2014 In Season Improvement

Posted by on February 11, 2014

Earlier in the season, Dan Hanner wrote about in season improvement. Hanner took a look at coaches who tend to get more out of their teams as the season progresses. With most teams about halfway through conference play, we can begin to take a look at teams on the rise (and decline) this season.
 
I decided to take a look at team performance in November/December compared to January/February. Most teams have played around 11 games in both periods of times. I’m using what I call “Team Performance” as the measure here, which I’ve used quite a bit this year. Basically, it’s taking offensive and defensive points per possession and adjusting them for both competition and home-court advantage. The final number should be read as “points per 100 possessions above an average team”. The numbers are broken up by offense and defense. Remember, negative numbers are better when it comes to defense.
 
First, let’s take a look at the “hottest” (most improved) teams over the last month and a half:
 
Hot Teams
 
1. Vermont
 
I had to double check to make sure Roy Hibbert hasn’t joined Vermont in the last month. The Catamounts have gone from 4.5 points per 100 possessions below average in November/December to 16.1 points above average solely on the defensive end. There’s no sign of Hibbert on Vermont’s roster, unless he secretly changed his name to “Ethan O’Day”. The 6’9″ sophomore missed eight games in November with a hand injury he suffered in the season-opener.
 
O’Day has been an extremely valuable rim protector for UVM since his return. His block percentage of 11.2% would rank him 20th in the entire country if he had the minutes to qualify. In late November, Vermont bottomed out at 196 in the Pomeroy Rankings. With O’Day leading the defensive charge, UVM is all the way up to 72. Sandro Carissimo, Brian Voelkel, and Clancy Rugg are all very good offensive pieces (just ask Duke), but with O’Day leading the recent surge Vermont is now the clear favorite in the America East.
 
2. Virginia
 
Since the 35-point loss at Tennessee on December 30th, Virginia is 11-1 in ACC play with only a four point loss at Cameron Indoor. Nine out of the 11 wins for Virginia have been by double digits. You can make a case, at least statistically, that Tony Bennett’s squad has been the best team in the entire country in 2014. The UVA offense that started the season right around NCAA average has improved to 10 points per 100 possessions above average in January/February. The defense is going to be there for UVA, but if Malcolm Brogdon, Joe Harris, and company can continue the recent offensive tear, the Hoos are a Final Four contender no one’s talking about.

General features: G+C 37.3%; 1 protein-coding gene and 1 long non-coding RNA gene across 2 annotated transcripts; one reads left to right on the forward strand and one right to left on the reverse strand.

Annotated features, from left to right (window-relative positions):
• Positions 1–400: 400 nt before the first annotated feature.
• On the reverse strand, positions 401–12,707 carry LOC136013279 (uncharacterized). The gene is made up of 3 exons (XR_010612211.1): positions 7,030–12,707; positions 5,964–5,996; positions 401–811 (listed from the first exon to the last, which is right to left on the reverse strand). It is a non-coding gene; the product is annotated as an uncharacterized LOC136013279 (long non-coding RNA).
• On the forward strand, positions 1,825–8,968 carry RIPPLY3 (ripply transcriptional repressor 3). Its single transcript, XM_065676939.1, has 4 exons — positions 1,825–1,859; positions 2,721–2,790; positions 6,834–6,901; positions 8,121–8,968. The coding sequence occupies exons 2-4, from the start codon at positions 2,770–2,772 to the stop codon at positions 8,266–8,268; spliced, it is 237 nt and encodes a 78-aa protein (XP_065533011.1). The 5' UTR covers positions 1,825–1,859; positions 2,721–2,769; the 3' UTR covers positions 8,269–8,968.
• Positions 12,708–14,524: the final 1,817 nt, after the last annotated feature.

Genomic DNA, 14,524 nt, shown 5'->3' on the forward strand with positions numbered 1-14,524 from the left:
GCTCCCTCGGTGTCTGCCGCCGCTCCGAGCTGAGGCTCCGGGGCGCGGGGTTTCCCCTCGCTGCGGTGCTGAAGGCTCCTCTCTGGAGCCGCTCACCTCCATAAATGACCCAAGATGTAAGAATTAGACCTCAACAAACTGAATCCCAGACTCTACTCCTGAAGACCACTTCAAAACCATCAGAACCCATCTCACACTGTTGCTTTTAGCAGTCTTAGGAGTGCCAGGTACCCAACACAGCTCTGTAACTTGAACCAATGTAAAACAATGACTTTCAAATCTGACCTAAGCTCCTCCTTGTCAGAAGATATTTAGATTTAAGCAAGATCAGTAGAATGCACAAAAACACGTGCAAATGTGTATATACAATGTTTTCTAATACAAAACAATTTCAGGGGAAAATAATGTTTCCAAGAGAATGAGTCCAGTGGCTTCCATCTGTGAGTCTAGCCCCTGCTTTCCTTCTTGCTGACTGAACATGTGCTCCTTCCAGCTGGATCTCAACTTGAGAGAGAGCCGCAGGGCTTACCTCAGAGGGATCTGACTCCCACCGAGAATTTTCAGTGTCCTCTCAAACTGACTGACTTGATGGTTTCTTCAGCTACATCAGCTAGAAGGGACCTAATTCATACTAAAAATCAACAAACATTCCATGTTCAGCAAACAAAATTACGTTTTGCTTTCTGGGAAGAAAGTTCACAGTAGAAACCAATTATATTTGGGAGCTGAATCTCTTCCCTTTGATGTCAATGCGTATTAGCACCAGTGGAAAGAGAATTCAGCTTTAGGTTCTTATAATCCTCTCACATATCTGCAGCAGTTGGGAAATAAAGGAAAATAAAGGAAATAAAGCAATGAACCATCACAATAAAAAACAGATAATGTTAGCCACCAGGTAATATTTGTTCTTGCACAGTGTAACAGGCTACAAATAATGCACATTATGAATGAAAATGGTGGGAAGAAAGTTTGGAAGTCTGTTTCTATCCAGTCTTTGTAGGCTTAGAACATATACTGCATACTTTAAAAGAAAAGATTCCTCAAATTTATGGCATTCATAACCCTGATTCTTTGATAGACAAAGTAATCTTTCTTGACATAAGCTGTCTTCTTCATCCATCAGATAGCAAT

3. Murray State
 
The Racers have their own “Ethan O’Day” guiding the mid-season improvement in T.J. Sapp. The Clemson transfer was forced to sit out the first nine games due to leaving Clemson mid-season last year. In January/February, Murray State’s over 10 points per 100 possessions better on offense than they were to start the season. Sapp didn’t show much in limited minutes at Clemson, but he and the Racers have jumped out to a 9-2 record in the OVC in 2014. The 6’3″ junior has an offensive rating of 106 while shooting on 28% of Murray State possessions.
 
 
Next, let’s take a look at the “coldest” teams over the last month and a half:
 
Cold Teams
 
1. Dartmouth
 
Dartmouth went 5-4 against D1 competition in November/December, with five blow out wins against very (very) weak opponents. They also managed to stay close in their one game against a top 100 team at Illinois. It looked like Dartmouth might be able to make some noise in the Ivy.
 
The jury’s still out on the Big Green a bit. They have played just four conference games against teams not named “Harvard”, but they have also been hit by the injury bug. Most notably, junior rebounding machine Gabas Maldunas has missed the last five games. He will miss the rest of the season with a torn ACL.
 
2. Iowa State
 
Twitter seemed to see Iowa State’s dud coming yesterday afternoon. The Cyclones are low on depth as is and were coming off an exhausting week. However, Iowa State has been struggling recently even before yesterday’s result.
 
ISU has actually given up more points they have scored in Big 12 play. Hoiberg’s squad is fun to watch with their fast and high scoring attack, but they have taken a step back in the last month and a half when Melvin Ejim isn’t scoring 48 points.
 
3. Arkansas
 
I think Arkansas’ decline was the easiest to see coming. The Razorbacks didn’t play a single road game in November/December. In theory, the stats in the tables above account for this home-court advantage. However, I account for average home-court. Bud Walton Arena has consistently been one of the hardest places to play at in the country. Road games in SEC play have unsurprisingly brought Arkansas back to the rest of the pack on both offense and defense.
 

2 Responses to “2014 In Season Improvement”

  1. bigeastandbeyond

    Nothing against Ethan O’Day, but isn’t a lot of Vermont’s improvement being able to play teams at their level rather than their tough non-conference slate? Or does this take into account the level of competition?

  2. Jordan Sperber

    Right, this does take into account the level competition (and home-court advantage) as noted in the post. Also I should note, average-ish teams like Bryant, Wagner, Illinois St, and San Francisco all had big offensive outings against Vermont without O’Day.

Trackbacks/Pingbacks

  1.  Quick Hitters: Season Wrap-Up | The Hoop Vision
  2.  2016 In Season Improvement | The Hoop Vision

You must be logged in to post a comment.